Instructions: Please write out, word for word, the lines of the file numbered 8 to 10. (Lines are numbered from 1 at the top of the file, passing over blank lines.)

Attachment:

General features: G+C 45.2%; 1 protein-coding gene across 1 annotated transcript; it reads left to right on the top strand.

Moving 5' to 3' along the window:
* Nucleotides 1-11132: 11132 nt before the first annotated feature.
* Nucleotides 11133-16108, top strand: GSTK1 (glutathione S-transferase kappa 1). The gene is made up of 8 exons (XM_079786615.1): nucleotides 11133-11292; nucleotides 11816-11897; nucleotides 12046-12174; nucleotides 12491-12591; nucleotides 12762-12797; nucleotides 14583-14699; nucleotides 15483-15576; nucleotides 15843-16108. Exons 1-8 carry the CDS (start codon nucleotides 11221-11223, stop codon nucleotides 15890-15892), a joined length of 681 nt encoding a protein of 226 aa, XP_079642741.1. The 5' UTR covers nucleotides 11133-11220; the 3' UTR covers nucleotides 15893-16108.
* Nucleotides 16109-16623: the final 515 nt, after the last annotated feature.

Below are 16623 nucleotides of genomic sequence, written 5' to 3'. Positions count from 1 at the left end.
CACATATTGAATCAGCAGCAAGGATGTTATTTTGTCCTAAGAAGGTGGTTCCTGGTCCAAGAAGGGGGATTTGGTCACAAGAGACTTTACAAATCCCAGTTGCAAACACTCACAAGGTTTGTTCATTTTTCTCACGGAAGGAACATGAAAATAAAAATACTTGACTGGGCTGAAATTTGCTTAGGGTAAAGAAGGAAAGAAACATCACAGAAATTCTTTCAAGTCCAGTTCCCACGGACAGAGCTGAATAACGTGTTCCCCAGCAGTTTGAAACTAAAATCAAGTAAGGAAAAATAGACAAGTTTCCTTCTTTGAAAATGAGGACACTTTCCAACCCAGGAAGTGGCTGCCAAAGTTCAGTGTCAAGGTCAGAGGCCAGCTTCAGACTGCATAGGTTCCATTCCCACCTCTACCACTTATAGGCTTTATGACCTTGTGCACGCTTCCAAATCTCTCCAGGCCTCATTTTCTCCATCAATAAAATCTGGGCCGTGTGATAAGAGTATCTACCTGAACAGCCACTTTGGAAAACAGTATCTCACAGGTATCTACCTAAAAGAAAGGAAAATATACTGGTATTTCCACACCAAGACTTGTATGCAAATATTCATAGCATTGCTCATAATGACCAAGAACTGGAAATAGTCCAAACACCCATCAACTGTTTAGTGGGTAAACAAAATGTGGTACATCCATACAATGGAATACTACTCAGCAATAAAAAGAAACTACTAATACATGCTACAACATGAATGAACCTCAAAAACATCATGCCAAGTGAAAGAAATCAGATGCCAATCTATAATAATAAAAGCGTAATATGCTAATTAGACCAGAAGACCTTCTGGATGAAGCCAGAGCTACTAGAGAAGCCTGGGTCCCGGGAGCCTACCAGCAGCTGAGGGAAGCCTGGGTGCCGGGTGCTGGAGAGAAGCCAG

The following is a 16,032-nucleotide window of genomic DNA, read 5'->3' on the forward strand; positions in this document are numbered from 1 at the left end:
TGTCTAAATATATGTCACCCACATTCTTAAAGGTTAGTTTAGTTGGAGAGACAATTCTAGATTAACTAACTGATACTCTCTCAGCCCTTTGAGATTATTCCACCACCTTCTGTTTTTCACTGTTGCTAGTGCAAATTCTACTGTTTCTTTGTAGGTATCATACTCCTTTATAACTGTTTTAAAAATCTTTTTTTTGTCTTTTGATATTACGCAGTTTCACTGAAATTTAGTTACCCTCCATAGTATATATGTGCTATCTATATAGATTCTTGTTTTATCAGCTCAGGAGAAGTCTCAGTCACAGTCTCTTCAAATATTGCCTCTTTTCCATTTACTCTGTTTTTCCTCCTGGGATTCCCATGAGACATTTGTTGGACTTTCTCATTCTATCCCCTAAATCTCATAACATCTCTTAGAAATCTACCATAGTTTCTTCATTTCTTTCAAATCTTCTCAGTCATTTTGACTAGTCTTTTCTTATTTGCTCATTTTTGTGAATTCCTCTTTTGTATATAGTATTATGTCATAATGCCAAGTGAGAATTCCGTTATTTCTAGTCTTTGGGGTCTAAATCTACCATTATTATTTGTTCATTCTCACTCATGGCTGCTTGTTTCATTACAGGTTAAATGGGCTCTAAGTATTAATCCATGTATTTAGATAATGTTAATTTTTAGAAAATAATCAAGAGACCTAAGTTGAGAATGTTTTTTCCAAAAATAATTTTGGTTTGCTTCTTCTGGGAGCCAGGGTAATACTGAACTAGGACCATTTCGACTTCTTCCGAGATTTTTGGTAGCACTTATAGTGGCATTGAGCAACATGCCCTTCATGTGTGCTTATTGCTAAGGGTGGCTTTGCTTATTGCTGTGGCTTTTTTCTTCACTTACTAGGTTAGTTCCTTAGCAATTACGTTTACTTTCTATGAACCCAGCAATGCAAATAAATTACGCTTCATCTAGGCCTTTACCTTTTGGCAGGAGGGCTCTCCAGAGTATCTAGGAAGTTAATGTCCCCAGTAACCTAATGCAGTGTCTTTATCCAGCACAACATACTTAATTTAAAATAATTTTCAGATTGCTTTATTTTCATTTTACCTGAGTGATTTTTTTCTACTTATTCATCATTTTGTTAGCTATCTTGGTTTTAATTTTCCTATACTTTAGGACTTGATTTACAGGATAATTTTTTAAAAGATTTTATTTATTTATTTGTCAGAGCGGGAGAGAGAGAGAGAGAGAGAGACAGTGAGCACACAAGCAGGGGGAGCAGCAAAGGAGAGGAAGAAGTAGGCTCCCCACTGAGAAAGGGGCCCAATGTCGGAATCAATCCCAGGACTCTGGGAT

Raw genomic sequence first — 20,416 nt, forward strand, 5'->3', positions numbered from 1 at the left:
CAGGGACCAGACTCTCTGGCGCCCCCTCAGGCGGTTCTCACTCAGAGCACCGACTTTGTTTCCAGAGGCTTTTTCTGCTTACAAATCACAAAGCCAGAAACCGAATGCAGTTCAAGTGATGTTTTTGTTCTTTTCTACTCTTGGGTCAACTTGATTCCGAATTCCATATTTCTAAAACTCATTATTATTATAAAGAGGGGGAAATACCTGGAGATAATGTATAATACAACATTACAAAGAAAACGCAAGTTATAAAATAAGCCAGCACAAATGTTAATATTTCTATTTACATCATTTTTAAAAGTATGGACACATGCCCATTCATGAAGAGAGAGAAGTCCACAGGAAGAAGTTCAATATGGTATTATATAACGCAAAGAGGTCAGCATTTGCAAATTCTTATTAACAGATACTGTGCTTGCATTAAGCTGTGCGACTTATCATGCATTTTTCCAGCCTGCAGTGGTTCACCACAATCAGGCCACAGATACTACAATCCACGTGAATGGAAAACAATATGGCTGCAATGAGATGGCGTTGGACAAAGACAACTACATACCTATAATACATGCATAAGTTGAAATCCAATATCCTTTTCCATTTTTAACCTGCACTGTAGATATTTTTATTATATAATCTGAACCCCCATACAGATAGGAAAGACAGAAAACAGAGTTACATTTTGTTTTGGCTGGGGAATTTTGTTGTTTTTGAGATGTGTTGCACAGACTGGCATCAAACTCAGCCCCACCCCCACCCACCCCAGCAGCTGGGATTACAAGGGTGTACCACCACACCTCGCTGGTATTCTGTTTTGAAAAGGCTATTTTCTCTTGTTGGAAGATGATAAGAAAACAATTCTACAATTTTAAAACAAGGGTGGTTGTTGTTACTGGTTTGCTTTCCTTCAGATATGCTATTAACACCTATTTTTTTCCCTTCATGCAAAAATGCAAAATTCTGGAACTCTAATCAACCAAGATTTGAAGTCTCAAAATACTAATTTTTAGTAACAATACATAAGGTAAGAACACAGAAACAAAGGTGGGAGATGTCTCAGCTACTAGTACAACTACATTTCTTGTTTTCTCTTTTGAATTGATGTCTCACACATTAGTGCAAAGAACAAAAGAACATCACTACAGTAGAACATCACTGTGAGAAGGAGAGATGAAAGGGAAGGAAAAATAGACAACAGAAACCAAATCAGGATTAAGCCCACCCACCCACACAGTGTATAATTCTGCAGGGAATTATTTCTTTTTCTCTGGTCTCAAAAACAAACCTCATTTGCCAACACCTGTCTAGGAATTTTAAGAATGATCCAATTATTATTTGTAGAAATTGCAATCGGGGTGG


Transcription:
The following is a 16,032-nucleotide window of genomic DNA, read 5'->3' on the forward strand; positions in this document are numbered from 1 at the left end:
TGTCTAAATATATGTCACCCACATTCTTAAAGGTTAGTTTAGTTGGAGAGACAATTCTAGATTAACTAACTGATACTCTCTCAGCCCTTTGAGATTATTCCACCACCTTCTGTTTTTCACTGTTGCTAGTGCAAATTCTACTGTTTCTTTGTAGGTATCATACTCCTTTATAACTGTTTTAAAAATCTTTTTTTTGTCTTTTGATATTACGCAGTTTCACTGAAATTTAGTTACCCTCCATAGTATATATGTGCTATCTATATAGATTCTTGTTTTATCAGCTCAGGAGAAGTCTCAGTCACAGTCTCTTCAAATATTGCCTCTTTTCCATTTACTCTGTTTTTCCTCCTGGGATTCCCATGAGACATTTGTTGGACTTTCTCATTCTATCCCCTAAATCTCATAACATCTCTTAGAAATCTACCATAGTTTCTTCATTTCTTTCAAATCTTCTCAGTCATTTTGACTAGTCTTTTCTTATTTGCTCATTTTTGTGAATTCCTCTTTTGTATATAGTATTATGTCATAATGCCAAGTGAGAATTCCGTTATTTCTAGTCTTTGGGGTCTAAATCTACCATTATTATTTGTTCATTCTCACTCATGGCTGCTTGTTTCATTACAGGTTAAATGGGCTCTAAGTATTAATCCATGTATTTAGATAATGTTAATTTTTAGAAAATAATCAAGAGACCTAAGTTGAGAATGTTTTTTCCAAAAATAATTTTGGTTTGCTTCTTCTGGGAGCCAGGGTAATACTGAACTAGGACCATTTCGACTTCTTCCGAGATTTTTGGTAGCACTTATAGTGGCATTGAGCAACATGCCCTTCATGTGTGCTTATTGCTAAGGGTGGCTTTGCTTATTGCTGTGGCTTTTTTCTTCACTTACTAGGTTAGTTCCTTAGCAATTACGTTTACTTTCTATGAACCCAGCAATGCAAATAAATTACGCTTCATCTAGGCCTTTACCTTTTGGCAGGAGGGCTCTCCAGAGTATCTAGGAAGTTAATGTCCCCAGTAACCTAATGCAGTGTCTTTATCCAGCACAACATACTTAATTTAAAATAATTTTCAGATTGCTTTATTTTCATTTTACCTGAGTGATTTTTTTCTACTTATTCATCATTTTGTTAGCTATCTTGGTTTTAATTTTCCTATACTTTAGGACTTGATTTACAGGATAATTTTTTAAAAGATTTTATTTATTTATTTGTCAGAGCGGGAGAGAGAGAGAGAGAGAGAGACAGTGAGCACACAAGCAGGGGGAGCAGCAAAGGAGAGGAAGAAGTAGGCTCCCCACTGAGAAAGGGGCCCAATGTCGGAATCAATCCCAGGACTCTGGGAT

Raw genomic sequence first — 20,416 nt, forward strand, 5'->3', positions numbered from 1 at the left: